SaaS Tattler Issue 47

February 27, 2015 Paul Philp

SaaS Unicornicopia

When I was a kid, the great Irish Rovers had a big hit in Canada with The Unicorn Song.  I have been humming that song a lot recently, as I read stories about the great SaaS Unicorns and their valuations.  It seems that we are living in the age of SaaS Unicornicopia.  The modern use of the word ‘Unicorn’ is as a metaphor for something rare, valuable and just barely attainable: a Javascript programmer with great design skills, a venture capitalist with a heart, and the capital efficient hyper-growth technology startup that creates a new category and commands a billion dollar valuation.

So, this weeks, let’s discuss all things unicorn.

The Budda of Unicorndom

It seems fitting to kick off with some wisdom for the Zen Master of Unicorn Farming himself,  Mr. Steve Blank.  Steve put out a good post on the path to hypergrowth this week.  As is his style, it is framed as a ‘conversation with an old student’.   In Survive the Leap to Hyper-Growth, Steve talks about the hypergrowth playbook, or, “Unicorn, Like Me”.

I reminded Patrick that the reality is startups are inherently chaotic. As a founder, he got the company to the Build phase because he was able to think creatively and independently. Conditions on the ground changed so rapidly that the original well-thought-out business plan became irrelevant.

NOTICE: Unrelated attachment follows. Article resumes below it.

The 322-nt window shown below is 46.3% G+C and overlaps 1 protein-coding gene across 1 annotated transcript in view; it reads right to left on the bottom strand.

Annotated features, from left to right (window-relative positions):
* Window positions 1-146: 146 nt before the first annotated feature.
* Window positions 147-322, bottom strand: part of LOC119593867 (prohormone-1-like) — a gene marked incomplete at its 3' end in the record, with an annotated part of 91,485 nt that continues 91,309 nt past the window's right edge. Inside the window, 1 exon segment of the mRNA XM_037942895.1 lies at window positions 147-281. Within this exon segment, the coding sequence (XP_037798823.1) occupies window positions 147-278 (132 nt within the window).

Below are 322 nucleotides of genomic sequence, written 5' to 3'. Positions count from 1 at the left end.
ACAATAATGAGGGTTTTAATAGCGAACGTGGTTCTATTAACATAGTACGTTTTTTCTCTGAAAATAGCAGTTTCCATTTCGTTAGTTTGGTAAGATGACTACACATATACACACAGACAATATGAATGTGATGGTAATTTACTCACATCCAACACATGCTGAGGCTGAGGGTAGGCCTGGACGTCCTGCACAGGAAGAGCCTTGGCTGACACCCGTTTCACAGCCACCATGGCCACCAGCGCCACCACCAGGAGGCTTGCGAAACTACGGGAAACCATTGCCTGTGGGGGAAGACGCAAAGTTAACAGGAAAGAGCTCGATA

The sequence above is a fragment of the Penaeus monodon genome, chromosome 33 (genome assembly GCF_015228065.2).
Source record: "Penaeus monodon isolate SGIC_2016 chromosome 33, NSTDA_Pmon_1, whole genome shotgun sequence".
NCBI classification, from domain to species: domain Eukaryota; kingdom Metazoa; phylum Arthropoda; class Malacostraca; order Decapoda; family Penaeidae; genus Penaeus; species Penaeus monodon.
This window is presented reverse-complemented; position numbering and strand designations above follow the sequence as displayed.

He managed this chaos and uncertainty, and took action rather than waiting around for someone on his board to tell him what to do. His decisions kept his company from dying.

Now Patrick would have to pivot himself and the company. During this Build phase, he was going to have to focus on how to thoughtfully start instituting things he took for granted during the Search phase. He was going to have to build in organization training, hiring standards, sales processes and compensation programs, all the while engineering a culture that still emphasized the value of its people.

Investor Beware: Unicorns Bite

Long-time successful Unicorn hunter (VC) Bill Gurley warns against investing in the pre-IPO Unicorns.  For many reasons, the late stage hypergrowth companies are very different from the companies that have gone public recently.

The first critical difference is that these late-stage private companies have not endured the immense scrutiny that is a part of every IPO process. IPOs are remarkably intense, and represent the most thorough inspection that a company will endure in its lifetime. This is why companies and their board of directors agonize over whether or not they are “ready” to go public. Auditors, bankers, three different sets of lawyers, and let us not forget the S.E.C., spend months and months making sure that every single number is correct, important risks are identified, the accounting is all buttoned up, and the proper controls are in place. Conversely, these late stage private rounds have no such pageantry or process. There is typically just a single PowerPoint deck presentation.

Slack is not Zendesk! Not yet.

They Kill Unicorns, Don’t They